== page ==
Covid-19 cases are on the rise around the world, and governments are starting to think about how to roll out further vaccine doses to older and more vulnerable citizens. The rising number of cases comes at a time when investors have been questioning what the future looks like for vaccine makers like Pfizer, BioNTech, Moderna and others. The current situation perhaps buys some extra time in this respect.
Life may be returning to normal following the pandemic and we may be learning to live with Covid-19, but vaccines will continue to be needed for the foreseeable future. Coronavirus cases are on the rise and virologists are worried about new sub-variants that could spread and mutate more easily.
The focus for countries is increasing uptake and prioritising giving booster shots to the elderly and clinically vulnerable. This is the current lay of the land for the drugmakers that have developed the leading vaccine candidates: Pfizer [PFE] and BioNTech [BNTX], Moderna [MRNA], AstraZeneca [AZN.L] and Novavax [NVAX].
In June, the FDA asked the drug makers to tweak their vaccines to add omicron BA.4 and BA.5 spike proteins to effectively create a dual booster that provides protection against the new sub-variants. The US government also announced at the end of the month that it purchased a guaranteed 105 million doses of the Pfizer-BioNTech vaccine for the autumn for $3.2bn.
Moderna: an mRNA technology pure play
SVB Securities Research analysts wrote in a note seen by FiercePharma that the implied purchase price of $30.50 per shot is a 27% increase on the $24 Pfizer received under the last contract. In 2020, it was receiving around $19.50 per dose. This shows “the government’s willingness to pay a higher price and continue to fund pandemic-related vaccines,” they wrote.
The deal includes the option for a further 195 million doses, which could potentially be priced higher than $30.50 due to “pricing power”. They added that it was now unlikely Moderna would receive a similar order in the second half of the year, although the drugmaker has issued positive data for its booster candidate against the two sub-variants.
The Moderna share price is down 34.1% year-to-date as of 19 July, while the Pfizer share price is down 11.6%.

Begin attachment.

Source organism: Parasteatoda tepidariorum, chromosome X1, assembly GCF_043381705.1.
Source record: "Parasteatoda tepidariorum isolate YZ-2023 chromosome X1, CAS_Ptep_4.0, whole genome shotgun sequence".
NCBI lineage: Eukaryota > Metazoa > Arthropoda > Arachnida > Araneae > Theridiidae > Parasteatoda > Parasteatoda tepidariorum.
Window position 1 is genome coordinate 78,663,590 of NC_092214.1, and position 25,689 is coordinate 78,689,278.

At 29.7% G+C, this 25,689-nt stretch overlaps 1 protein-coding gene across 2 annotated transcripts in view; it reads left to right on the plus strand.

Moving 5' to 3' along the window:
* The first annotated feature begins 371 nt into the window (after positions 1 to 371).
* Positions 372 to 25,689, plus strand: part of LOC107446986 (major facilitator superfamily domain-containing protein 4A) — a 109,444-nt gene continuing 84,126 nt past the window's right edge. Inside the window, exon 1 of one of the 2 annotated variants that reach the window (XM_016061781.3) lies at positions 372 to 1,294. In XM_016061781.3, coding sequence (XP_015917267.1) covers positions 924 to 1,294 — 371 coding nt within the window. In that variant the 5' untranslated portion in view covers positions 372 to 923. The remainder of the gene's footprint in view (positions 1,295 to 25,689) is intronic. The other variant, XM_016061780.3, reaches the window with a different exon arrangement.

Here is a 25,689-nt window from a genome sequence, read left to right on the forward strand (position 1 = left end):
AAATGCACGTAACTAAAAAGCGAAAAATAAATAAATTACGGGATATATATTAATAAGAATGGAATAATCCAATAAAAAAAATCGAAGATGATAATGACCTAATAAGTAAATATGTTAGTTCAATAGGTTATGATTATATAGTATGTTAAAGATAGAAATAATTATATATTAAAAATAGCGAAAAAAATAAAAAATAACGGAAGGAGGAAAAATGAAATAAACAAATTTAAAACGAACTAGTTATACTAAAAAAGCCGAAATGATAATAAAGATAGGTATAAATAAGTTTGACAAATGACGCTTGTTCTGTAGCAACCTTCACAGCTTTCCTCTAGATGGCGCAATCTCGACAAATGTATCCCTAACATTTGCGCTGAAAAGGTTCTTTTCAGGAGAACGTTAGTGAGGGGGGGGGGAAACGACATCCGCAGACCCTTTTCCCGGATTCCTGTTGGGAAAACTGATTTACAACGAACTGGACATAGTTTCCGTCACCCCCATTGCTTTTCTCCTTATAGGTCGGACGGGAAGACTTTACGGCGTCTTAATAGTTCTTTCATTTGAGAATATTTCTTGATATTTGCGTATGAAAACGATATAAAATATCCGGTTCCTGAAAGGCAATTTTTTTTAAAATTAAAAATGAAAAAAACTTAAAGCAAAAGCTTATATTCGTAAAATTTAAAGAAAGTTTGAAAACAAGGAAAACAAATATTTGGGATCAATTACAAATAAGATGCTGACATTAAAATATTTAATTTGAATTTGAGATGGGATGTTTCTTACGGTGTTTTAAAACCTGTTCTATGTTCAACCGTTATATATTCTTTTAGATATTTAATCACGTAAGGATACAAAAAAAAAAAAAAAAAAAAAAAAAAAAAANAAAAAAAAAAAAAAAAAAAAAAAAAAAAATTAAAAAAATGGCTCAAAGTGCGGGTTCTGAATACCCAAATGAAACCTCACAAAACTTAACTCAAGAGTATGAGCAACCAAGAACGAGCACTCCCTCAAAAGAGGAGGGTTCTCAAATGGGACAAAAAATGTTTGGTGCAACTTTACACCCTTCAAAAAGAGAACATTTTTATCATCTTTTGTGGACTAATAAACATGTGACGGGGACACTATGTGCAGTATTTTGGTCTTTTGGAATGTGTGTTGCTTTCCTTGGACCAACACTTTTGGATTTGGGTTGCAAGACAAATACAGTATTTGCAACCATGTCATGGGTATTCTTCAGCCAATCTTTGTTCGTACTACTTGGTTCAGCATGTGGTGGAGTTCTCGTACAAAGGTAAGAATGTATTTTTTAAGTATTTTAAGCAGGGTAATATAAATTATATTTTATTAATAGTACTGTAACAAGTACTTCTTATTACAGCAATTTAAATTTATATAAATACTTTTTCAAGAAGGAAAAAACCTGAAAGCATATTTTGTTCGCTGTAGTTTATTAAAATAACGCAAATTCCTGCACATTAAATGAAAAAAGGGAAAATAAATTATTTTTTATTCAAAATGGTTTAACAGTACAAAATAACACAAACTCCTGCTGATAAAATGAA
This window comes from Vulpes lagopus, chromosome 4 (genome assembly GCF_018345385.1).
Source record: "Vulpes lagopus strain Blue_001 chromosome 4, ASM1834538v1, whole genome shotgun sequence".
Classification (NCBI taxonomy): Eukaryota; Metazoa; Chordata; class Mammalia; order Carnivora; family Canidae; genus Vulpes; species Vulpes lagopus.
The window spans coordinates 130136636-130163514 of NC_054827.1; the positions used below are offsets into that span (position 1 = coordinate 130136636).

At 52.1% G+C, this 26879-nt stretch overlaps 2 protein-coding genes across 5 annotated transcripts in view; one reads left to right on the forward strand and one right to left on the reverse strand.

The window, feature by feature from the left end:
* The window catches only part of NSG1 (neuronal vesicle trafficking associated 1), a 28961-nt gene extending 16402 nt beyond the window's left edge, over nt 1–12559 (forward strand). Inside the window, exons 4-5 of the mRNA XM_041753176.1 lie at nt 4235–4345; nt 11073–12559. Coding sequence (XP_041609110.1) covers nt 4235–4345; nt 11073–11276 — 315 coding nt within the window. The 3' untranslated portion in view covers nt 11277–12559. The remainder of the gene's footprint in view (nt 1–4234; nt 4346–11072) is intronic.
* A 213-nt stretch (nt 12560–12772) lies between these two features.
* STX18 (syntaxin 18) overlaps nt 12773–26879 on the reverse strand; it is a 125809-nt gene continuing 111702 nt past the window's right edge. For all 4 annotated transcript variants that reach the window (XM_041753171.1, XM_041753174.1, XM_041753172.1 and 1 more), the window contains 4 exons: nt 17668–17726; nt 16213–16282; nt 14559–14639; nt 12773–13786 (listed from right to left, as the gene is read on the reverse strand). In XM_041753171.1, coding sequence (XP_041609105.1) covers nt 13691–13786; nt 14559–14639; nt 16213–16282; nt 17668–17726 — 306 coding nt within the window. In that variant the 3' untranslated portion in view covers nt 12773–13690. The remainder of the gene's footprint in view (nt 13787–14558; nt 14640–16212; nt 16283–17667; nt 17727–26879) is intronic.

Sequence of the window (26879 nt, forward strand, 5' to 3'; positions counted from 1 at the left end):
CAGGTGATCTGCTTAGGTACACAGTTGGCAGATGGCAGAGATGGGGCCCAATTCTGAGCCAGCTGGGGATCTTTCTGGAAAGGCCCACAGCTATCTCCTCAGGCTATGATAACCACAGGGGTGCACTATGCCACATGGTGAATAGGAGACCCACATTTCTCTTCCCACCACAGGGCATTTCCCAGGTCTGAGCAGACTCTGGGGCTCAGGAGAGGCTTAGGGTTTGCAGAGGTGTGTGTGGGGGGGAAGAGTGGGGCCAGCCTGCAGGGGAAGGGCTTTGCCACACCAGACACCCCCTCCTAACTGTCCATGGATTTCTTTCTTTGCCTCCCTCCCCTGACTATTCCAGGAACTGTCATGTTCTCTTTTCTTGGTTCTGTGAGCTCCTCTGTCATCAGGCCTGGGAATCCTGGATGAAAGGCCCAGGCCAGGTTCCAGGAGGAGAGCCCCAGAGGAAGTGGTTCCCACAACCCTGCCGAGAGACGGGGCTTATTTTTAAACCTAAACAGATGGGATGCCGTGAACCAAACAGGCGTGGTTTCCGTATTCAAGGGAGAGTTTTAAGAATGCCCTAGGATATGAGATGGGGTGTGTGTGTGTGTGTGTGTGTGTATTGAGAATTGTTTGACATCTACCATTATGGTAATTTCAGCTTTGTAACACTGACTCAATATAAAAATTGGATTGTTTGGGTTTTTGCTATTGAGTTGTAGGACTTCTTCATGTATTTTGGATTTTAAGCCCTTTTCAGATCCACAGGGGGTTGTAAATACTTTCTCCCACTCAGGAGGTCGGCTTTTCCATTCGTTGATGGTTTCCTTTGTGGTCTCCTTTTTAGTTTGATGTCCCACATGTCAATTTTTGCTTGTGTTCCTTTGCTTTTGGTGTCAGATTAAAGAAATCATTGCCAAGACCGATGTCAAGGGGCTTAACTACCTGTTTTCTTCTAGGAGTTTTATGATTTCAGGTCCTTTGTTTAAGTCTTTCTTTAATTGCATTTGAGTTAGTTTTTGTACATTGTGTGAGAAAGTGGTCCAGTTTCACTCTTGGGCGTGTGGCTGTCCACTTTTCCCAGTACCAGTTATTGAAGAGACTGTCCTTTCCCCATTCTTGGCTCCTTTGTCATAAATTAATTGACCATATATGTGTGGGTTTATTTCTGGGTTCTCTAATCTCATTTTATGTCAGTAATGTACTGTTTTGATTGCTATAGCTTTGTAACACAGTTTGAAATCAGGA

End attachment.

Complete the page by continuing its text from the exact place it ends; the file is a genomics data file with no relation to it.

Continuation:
AstraZeneca not hanging hopes on US market
The mRNA technology candidates are considered best in class, but AstraZeneca published a report earlier in July showing these vaccines are equally as effective protecting against hospitalisation and death.
AstraZeneca hasn’t been approved in the US yet, and the firm told the Financial Times earlier this year that it wouldn’t insist on it if it meant “banging its head against a brick wall indefinitely”. The paper has also reported that the UK and Europe have opted for the mRNA-based vaccines for their autumn booster programmes.
The vaccine has also suffered from a lack of demand, partly due to worries about blood clots. Canada chucked away 13.6 million doses earlier in July and this followed the expiration of 1.2 million doses in April and May.
Nevertheless, the UK drugmaker clearly sees longevity in the fight against Covid-19 as it has expanded its partnership with its vaccine manufacturer Oxford Biomedica [OXB.L] beyond the end of 2022.
The AstraZeneca share price is up 31.6% year-to-date as of 19 July.
Novavax seals US approval
The FDA finally approved Novavax’s Covid-19 vaccine earlier in July following a six-month wait and it’s hoped that it could win over sceptics that have put off getting jabbed based on unfounded worries about mRNA tech. Novavax uses a protein-based vaccine and contains extracts from a rare Chilean soapbark tree to boost the immune system’s reaction.
Yet the Novavax share price dropped like a stone on 14 July — the stock is down 59.5% year-to-date. It was both a case of ‘sell the news’ and a reaction to a report that the EU had added severe allergies as potential side effect to the vaccine. Nothing alarming, but enough to drive the selling.
The Novavax share price closed on 19 July at $58 and with a market cap of $4.5bn. The drugmaker previously issued 2022 sales guidance of between $4bn and $5bn assuming no FDA approval, which suggests that the stock is undervalued.
Bank of America Securities analyst Alec Stranahan isn’t convinced, however, and has a $35 price target on the stock. He has concerns about the vaccine’s durability and sees “a difficult commercial set-up”, according to a note seen by Barron’s.